MacGizmoGuy shares his quarter-century of Apple computer experience to help folk find insanely great Macintosh gadgets: Mac SSD and HDD backup drives, OSX web cameras, Wireless Bluetooth and USB speakers, Microphones and Audio accessories, Keyboards, Mice, Printers - and more.
Ever get tired of the growing RATS NEST of wires involved with your computer system? Or just HATE the horrible, tinny, weak sounding speakers in your MacBook, iBook or Mac mini? Looking for a compact self-powered audio solution?
USB bus-powered computer speakers can bridge the gap between mobile laptop speaker portability and full-blown desktop speaker systems - and consolidate and minimize some of the tangle of wires. The ability for USB speakers to get both pure digital stereo audio AND power over a single USB cable can be appealing - especially for road warriors who want acceptable audio in a compact form factor for music listening or doing a presentation and need to fill a room with sound.
Although the 5 volt, 500MaH power available from a USB port does limit these travel speakers wattage to typically 1.5-3 watts RMS -- the Best USB speakers with sensitive, well-engineered drivers and enclosures CAN deliver surprising volume, frequency response and loudness. There are also multi-powered portable speakers that may use USB, as well as have optional battery or AC power supplies to provide versatile power options - AND higher volume levels when additional power is available.
Tritton's little SoundBite USB speaker (and it's newly revised sucessor) the SoundBite xTreme are just one example of a surprisingly loud and nice sounding USB speaker the size of a Big Mac hamburger - TO GO! No batteries required. For those of you wanting wide-stereo separation in a truly mobile and lightweight 2-piece USB speaker system for the road, Logitech's V20 USB speakers have garnered rave reviews for each units 2" driver and 3" passive radiator cone to deliver decent bass response drawing only USB port power.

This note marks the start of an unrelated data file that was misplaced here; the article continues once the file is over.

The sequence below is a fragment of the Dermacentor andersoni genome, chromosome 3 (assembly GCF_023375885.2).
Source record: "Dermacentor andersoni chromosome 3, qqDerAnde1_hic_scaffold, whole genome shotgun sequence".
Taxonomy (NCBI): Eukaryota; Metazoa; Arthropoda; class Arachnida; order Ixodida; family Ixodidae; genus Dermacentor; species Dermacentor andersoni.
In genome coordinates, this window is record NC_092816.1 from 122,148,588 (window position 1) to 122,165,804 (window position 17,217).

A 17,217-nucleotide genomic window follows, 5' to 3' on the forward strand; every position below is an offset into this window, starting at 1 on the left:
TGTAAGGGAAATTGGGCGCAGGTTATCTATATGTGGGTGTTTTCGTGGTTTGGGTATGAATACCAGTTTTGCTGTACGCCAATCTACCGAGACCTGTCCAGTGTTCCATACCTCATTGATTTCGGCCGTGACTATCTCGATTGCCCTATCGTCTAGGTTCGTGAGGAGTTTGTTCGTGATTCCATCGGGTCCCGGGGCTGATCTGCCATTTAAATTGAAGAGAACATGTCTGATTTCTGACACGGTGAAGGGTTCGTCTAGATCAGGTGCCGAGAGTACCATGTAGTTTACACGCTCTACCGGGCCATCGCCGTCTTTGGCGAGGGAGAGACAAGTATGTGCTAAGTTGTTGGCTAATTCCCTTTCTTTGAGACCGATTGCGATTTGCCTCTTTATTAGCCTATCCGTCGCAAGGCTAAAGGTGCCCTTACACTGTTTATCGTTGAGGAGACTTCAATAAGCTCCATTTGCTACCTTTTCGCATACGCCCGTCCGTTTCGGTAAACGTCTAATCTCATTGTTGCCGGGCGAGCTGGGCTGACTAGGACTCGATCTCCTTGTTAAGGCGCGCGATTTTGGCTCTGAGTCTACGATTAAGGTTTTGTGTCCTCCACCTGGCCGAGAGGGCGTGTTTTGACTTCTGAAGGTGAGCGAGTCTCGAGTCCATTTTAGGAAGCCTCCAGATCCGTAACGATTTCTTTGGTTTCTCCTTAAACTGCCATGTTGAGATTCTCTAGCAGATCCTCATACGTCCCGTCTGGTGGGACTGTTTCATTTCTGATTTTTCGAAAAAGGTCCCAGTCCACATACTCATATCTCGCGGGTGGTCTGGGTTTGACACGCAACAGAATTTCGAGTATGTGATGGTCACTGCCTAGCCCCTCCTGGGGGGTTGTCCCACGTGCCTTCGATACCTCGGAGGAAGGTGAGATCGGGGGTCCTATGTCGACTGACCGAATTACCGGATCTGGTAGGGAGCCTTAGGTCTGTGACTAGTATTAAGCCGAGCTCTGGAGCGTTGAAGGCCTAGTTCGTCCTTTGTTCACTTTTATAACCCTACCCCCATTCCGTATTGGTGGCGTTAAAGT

MacGizmoGuy has seen 25 years of computer gadgets come and go. But one of the best back-at-home Desktop USB peripherals I've ever bought has been my Logitech AudioHub multi-function USB speaker.
This AC-powered speaker has full 2.1 stereo sound with 2" drivers and a 3" sub-woofer - AND - a built-in 3 Port USB 2.0 Speed hub. AND OFTEN SELLS FOR LESS THAN SOME USB 2.0 HUBS SELL FOR! It's like getting free computer speakers thrown in for nuttin'! It's done wonders for giving me a one-piece speaker unit with USB hub that instantly cut my wiring nightmare in half. Although it does require (and includes) an AC power-supply, it can pump out 15 watts RMS of great sounding audio. Highly recommended for you Less-Is-More types.
Not all Macintosh computers have built-in iSight web cameras. Older G4 and G5 Macintosh owners, or those with a Mac Pro tower or Mac mini often discover finding a fully Mac compatible web cam to be a challenge. Not all webcams made (especially in the mid to low-end price range) work on a Mac, or even have webcam drivers for anything other than Windows PCs.
Ideally you want to buy a web camera based on a new webcam standard: UVC - "USB 2.0 Video Class" which is supported by OSX 10.5 Leopard - and 10.4.11 Tiger. NO DRIVERS NEEDED, the driver needed is built into OS X - so getting a webcam working is just plug and play easy.
It is important to note that Video Class compliant webcams are based on the USB 2.0 speed standard. So you've GOT to have at least a fairly recent Mac (generally with a processor speed of 1GHZ or faster) to take advantage of a modern driverless webcam. USB 1.1 is just TOO slow to deliver the video chat quality and frame-rates you need for video conferencing.
Beyond iChat and PhotoBooth included with current Macs - other great video chat and capture programs are worth exploring - including Skype For Mac, Yahoo Instant Messenger, ISPQ, CamFrog - and more.
For those wanting to make and upload their own videos for YouTube or elsewhere - Using PhotoBooth or QuickTime Pro's video capture function is simple and straightforward. Lastly, It's important to know that external USB webcams can't be used directly with Apple's iMovie: You've GOT to use some other program to capture the video, then you can bring it into iMovie for final editing. Only FireWire webcams like the original 1394 iSight or select DV camcorders with FireWire can capture directly in iMovie.